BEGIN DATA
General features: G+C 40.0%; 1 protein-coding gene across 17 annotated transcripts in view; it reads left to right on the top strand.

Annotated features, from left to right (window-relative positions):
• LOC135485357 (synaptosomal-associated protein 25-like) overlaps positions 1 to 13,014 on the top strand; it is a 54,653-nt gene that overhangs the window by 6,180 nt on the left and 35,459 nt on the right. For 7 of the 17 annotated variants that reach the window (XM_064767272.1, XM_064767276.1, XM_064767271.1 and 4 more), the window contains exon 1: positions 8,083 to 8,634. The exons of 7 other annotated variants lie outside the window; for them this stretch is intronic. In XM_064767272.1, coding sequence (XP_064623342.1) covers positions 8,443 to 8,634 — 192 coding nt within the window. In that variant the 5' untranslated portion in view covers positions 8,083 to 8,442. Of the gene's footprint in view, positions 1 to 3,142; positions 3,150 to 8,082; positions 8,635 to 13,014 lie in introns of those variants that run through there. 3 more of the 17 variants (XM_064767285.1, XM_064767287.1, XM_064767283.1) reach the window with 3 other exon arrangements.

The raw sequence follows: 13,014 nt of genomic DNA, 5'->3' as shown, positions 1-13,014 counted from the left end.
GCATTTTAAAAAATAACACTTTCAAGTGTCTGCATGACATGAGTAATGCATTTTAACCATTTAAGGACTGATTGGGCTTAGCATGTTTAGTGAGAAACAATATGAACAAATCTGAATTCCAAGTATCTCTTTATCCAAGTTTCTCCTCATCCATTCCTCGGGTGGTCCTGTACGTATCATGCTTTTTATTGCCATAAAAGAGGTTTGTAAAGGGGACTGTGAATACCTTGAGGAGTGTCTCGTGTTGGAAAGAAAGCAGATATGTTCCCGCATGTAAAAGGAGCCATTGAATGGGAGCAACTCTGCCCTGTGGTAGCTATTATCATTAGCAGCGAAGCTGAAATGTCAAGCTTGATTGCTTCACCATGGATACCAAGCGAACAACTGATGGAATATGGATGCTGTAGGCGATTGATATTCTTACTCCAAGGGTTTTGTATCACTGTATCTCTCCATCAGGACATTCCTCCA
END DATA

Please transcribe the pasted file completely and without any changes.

General features: G+C 40.0%; 1 protein-coding gene across 17 annotated transcripts in view; it reads left to right on the top strand.

Annotated features, from left to right (window-relative positions):
• LOC135485357 (synaptosomal-associated protein 25-like) overlaps positions 1 to 13,014 on the top strand; it is a 54,653-nt gene that overhangs the window by 6,180 nt on the left and 35,459 nt on the right. For 7 of the 17 annotated variants that reach the window (XM_064767272.1, XM_064767276.1, XM_064767271.1 and 4 more), the window contains exon 1: positions 8,083 to 8,634. The exons of 7 other annotated variants lie outside the window; for them this stretch is intronic. In XM_064767272.1, coding sequence (XP_064623342.1) covers positions 8,443 to 8,634 — 192 coding nt within the window. In that variant the 5' untranslated portion in view covers positions 8,083 to 8,442. Of the gene's footprint in view, positions 1 to 3,142; positions 3,150 to 8,082; positions 8,635 to 13,014 lie in introns of those variants that run through there. 3 more of the 17 variants (XM_064767285.1, XM_064767287.1, XM_064767283.1) reach the window with 3 other exon arrangements.

The raw sequence follows: 13,014 nt of genomic DNA, 5'->3' as shown, positions 1-13,014 counted from the left end.
GCATTTTAAAAAATAACACTTTCAAGTGTCTGCATGACATGAGTAATGCATTTTAACCATTTAAGGACTGATTGGGCTTAGCATGTTTAGTGAGAAACAATATGAACAAATCTGAATTCCAAGTATCTCTTTATCCAAGTTTCTCCTCATCCATTCCTCGGGTGGTCCTGTACGTATCATGCTTTTTATTGCCATAAAAGAGGTTTGTAAAGGGGACTGTGAATACCTTGAGGAGTGTCTCGTGTTGGAAAGAAAGCAGATATGTTCCCGCATGTAAAAGGAGCCATTGAATGGGAGCAACTCTGCCCTGTGGTAGCTATTATCATTAGCAGCGAAGCTGAAATGTCAAGCTTGATTGCTTCACCATGGATACCAAGCGAACAACTGATGGAATATGGATGCTGTAGGCGATTGATATTCTTACTCCAAGGGTTTTGTATCACTGTATCTCTCCATCAGGACATTCCTCCA